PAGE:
'Time is right' for Trade Me sale

Last updated 21:22 16/12/2012

Relevant offers

Business

New plans for Hotel Grand Chancellor site Crafting sweet treats from beans to bars Farmers advised to seek help over mental illness Sustainable farming granted $9.9m funding Genesis shares list at a premium Moths, beetles free farm of stock-threatening weed Getting ready to kill the evil weevil Air New Zealand escapes class action Air NZ to seek costs over cargo cartel case Say goodbye to the paper CV

Fairfax Media’s reported sale of the company’s remaining stake in Trade Me has come at a good time and will help the company reduce debt, analysts say.

Media reports over the weekend said Fairfax had engaged investment bank UBS to offload its 51 per cent stake — or about 202 million shares — in Trade Me for about $3.05 a share through an institutional placement.

Trade Me, which was listed on both sides of the Tasman, closed Australian trading on Friday at $3.22.

The sale would raise about $616 million and follow Fairfax’s decision in November to offload its specialist agricultural media  business in the US for $US79.9 million ($A76.24 million).

Independent media commentator Peter Cox said while Trade Me had a big market share in New Zealand its rate of growth was slowing in a maturing market.

''Even though I would agree that you are looking for businesses for the future that are internet based where there can be high rates of growth, I would suggest that this one has probably seen its best days now,’’ Mr Cox said on Sunday.

''Therefore if they can get what they feel to be a very good price for it then definitely they should consider selling it.’’

Cox ran unsuccessfully for a seat on the Fairfax board at November’s annual general meeting.

Mining magnate Gina Rinehart has also backed the sale. Rinehart, whose stake in Fairfax is 14.99 per cent, has been lobbying the Fairfax board to sell assets to pay down debt, according to her chief financial officer's comment to the Australian Financial Review.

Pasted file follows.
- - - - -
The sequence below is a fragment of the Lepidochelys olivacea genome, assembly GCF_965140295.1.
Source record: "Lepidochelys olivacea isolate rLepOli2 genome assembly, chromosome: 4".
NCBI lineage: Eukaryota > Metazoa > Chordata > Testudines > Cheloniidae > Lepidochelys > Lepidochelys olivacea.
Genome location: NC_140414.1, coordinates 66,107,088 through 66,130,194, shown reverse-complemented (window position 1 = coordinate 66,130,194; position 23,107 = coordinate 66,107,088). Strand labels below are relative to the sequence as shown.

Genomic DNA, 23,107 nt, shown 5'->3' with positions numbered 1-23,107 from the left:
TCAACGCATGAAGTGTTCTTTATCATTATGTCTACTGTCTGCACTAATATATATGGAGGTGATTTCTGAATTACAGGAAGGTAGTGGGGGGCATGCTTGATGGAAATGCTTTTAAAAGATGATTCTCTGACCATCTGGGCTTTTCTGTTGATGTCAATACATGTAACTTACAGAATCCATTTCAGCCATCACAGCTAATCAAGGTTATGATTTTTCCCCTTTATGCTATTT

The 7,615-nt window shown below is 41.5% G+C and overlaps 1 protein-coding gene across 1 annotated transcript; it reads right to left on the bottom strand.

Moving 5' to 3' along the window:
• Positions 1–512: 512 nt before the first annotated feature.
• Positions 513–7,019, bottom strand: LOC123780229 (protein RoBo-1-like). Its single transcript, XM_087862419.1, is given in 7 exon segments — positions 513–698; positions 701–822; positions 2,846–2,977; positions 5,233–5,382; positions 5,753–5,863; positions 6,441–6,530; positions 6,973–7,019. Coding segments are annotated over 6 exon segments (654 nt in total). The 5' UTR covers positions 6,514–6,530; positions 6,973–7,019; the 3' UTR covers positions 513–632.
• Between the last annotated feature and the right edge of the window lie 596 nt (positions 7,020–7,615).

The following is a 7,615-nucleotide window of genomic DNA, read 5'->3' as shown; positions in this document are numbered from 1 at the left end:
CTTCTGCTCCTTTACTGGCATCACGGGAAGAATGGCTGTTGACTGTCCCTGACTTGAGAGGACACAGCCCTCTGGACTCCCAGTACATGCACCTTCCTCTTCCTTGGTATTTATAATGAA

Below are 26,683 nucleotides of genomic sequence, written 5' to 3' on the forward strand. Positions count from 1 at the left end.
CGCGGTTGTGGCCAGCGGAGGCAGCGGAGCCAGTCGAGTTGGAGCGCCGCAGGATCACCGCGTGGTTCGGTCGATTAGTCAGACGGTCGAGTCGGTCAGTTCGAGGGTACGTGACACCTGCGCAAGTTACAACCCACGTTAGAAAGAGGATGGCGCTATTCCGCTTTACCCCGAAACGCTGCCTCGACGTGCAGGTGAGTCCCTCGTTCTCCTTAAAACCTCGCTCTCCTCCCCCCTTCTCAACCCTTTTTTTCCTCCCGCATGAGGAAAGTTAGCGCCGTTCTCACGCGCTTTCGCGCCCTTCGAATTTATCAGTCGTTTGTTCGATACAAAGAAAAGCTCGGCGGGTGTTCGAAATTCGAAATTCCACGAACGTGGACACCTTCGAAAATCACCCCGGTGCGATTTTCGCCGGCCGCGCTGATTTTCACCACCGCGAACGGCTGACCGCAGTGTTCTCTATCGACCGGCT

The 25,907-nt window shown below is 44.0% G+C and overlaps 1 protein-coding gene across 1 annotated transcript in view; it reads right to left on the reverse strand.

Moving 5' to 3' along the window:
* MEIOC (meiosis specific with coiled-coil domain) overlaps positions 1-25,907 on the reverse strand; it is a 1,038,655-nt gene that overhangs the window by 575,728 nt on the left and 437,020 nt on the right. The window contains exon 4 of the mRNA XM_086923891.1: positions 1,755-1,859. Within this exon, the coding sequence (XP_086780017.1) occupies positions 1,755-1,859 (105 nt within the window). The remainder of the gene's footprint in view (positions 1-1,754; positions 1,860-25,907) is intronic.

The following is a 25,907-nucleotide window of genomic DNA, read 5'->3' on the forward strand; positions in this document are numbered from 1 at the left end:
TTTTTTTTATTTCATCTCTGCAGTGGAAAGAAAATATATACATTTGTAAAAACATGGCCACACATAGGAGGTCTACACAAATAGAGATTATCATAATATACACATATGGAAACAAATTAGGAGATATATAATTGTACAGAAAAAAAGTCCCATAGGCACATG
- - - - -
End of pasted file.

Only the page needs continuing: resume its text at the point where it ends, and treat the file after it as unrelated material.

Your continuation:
Fairfax bought Trade Me for $NZ700 million ($A566.25 million) in 2006 and floated 34 per cent of the company in December 2011 through an initial public offering which raised $NZ363 million ($A293.64 million).

It sold a further 15 per cent in June 2012 for $NZ206 million .

Fairfax’s full-year accounts said Trade Me had a ‘‘somewhat  variable performance’’ over the second half of 2011/12.

The mooted sale would give Fairfax the opportunity to bolster its balance sheet — the company’s net debt stood at $914 million at  June 30, 2012.

Cox said $650 million from the Trade Me sale would ‘‘put a  nice dent in the debt at Fairfax’’.

''It also puts them in the position where if there came an opportunity for what they considered to be a good investment, they  would have the funding ability from which to invest in something,’’  Cox said.

Ad Feedback

In Australia, Ten (twice) and Seven West Media have both gone to the market to  raise fresh capital in a bid to shore up battered balance sheets in 2012.

‘‘If you have a lot of debt on your balance sheet, you are bit handcuffed because you can’t move very quickly, you can’t take  opportunities,’’ Wealth Within analyst Dale Gillham said on Sunday.‘

‘In the last few years analysts have been looking down at companies with higher debt levels and so therefore reducing debt is what they like to see.’’

In 2012, Fairfax announced 1,900 job cuts, closure of printing presses in Sydney and Melbourne and the creation of online paywalls in Australia only  in a bid to deal with the structural shifts in the media industry.

A Fairfax Media spokesman said on Sunday the company had no comment.

- AAP

Special offers

Featured Promotions

Sponsored Content